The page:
California’s Supreme Court finally hears the landmark marriage equality case today in three hours of argument. It has been four years since the lawsuits were filed following the court-ordered stop to the issuance of marriage licenses to same-sex couples ordered by SF Mayor Gavin Newsom in February of 2004.
The AP reports: “In briefs submitted to the court, same-sex marriage supporters argue that California’s Constitution leaves no room for denying gay men and lesbians the right to wed. While the state is one of a handful where gay couples are entitled to most of the same legal rights as married spouses, the institution of marriage is too important to allow for alternatives that are by definition inferior, they say. The state and same-sex marriage opponents maintain, however, that limiting marriage to members of the opposite sex is reasonable—not only to uphold tradition but because California voters approved a ballot initiative eight years ago bolstering the gay marriage ban that was in place at the time. To overturn that law would abrogate the rights of all Californians, they argue.”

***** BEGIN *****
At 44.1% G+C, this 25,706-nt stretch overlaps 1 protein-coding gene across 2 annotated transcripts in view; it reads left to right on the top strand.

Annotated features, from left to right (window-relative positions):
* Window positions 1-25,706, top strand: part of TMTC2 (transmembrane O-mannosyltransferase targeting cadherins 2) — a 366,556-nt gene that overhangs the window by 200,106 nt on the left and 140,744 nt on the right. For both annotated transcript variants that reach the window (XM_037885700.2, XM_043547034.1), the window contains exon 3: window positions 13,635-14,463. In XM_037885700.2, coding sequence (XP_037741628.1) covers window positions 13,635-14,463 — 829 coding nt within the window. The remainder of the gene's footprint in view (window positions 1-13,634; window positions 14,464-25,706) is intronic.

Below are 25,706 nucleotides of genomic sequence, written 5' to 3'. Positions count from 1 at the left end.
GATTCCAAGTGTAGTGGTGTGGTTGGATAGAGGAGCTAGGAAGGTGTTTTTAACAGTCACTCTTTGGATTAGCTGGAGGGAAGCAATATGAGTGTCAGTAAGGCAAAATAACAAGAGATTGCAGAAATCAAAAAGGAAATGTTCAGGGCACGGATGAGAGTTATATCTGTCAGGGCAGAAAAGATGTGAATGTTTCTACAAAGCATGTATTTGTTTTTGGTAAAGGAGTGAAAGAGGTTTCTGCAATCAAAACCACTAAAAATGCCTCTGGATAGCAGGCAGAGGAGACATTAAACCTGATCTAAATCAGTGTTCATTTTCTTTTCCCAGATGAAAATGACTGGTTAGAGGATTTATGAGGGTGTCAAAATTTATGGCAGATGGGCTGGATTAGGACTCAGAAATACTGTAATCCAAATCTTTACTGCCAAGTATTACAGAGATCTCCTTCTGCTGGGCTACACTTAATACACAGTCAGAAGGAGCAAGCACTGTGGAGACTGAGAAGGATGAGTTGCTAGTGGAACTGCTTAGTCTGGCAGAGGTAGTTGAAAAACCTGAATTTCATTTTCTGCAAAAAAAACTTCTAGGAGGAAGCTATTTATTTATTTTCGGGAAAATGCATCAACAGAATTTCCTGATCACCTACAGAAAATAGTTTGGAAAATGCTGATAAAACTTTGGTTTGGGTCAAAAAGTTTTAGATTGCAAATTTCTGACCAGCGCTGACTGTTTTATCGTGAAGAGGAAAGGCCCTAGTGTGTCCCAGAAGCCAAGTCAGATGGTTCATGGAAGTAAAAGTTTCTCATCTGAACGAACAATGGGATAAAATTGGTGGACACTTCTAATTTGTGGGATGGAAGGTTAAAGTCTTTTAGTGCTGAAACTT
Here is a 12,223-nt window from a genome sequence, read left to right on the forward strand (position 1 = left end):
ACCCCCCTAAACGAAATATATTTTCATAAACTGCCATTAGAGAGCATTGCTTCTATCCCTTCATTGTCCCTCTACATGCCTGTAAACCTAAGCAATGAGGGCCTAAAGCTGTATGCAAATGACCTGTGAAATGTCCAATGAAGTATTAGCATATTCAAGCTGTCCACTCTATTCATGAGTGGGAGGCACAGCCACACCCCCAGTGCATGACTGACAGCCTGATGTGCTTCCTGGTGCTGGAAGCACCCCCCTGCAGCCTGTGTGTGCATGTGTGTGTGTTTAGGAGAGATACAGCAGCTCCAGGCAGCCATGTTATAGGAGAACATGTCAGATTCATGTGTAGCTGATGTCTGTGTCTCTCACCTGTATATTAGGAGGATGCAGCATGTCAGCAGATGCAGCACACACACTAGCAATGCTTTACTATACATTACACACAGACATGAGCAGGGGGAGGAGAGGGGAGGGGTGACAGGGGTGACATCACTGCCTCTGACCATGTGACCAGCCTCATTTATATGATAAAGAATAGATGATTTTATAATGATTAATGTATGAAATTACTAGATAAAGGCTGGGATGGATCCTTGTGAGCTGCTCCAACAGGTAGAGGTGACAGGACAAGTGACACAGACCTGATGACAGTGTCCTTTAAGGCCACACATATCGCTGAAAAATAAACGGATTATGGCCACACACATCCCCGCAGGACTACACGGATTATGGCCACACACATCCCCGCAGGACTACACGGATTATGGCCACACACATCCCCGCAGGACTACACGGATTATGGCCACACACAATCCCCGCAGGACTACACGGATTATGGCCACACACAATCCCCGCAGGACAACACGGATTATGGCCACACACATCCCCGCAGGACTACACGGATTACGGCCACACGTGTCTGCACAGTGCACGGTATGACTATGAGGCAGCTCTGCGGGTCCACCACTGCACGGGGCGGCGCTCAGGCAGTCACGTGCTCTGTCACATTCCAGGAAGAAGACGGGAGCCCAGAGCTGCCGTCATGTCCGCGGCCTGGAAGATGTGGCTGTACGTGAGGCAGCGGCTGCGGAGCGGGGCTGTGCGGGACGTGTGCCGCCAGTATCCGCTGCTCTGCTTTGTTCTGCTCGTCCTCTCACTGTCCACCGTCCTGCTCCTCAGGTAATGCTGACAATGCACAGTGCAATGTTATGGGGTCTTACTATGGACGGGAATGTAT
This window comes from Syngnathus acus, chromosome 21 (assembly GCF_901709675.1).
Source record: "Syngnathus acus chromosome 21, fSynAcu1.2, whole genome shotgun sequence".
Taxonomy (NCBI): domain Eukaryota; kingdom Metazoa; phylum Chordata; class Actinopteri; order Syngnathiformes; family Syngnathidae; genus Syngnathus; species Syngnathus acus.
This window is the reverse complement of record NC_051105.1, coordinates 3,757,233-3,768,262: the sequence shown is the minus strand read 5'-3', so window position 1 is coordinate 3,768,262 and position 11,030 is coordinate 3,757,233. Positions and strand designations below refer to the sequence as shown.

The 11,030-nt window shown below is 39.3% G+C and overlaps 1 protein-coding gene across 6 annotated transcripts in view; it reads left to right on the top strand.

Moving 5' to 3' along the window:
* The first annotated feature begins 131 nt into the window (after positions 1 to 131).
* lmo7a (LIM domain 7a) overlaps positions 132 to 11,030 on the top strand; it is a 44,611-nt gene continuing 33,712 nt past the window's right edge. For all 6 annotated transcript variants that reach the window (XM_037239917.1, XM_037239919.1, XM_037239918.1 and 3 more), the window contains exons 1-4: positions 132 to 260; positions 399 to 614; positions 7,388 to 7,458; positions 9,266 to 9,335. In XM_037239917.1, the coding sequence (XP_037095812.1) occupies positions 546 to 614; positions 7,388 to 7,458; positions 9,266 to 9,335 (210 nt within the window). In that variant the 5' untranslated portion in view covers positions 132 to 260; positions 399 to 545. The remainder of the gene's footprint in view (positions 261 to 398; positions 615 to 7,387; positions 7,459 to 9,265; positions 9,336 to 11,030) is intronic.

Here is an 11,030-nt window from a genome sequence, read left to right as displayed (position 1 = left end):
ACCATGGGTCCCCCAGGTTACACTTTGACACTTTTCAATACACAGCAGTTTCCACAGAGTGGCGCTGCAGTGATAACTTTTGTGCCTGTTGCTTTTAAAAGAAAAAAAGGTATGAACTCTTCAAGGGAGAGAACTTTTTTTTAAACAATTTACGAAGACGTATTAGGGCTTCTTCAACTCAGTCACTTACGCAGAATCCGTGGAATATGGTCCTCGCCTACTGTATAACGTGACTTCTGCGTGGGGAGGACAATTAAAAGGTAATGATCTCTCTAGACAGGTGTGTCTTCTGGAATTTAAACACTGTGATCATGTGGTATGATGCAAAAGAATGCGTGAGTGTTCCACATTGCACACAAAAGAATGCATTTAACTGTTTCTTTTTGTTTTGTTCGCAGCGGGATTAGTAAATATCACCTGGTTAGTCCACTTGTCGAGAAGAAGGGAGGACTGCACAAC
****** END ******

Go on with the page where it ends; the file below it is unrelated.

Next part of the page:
Said Geoffrey Kors of Equality California: “This will be one of the — if not the — legal landmarks in the struggle for equal rights. It will have a ripple effect not only in this country, but the whole world.”
Said Randy Thomasson, president of the Campaign for Children and Families: “The justices can destroy or protect marriage. If the justices alter the definition of marriage, then the people will certainly override them at the ballot box.”
The court has 90 days to rule.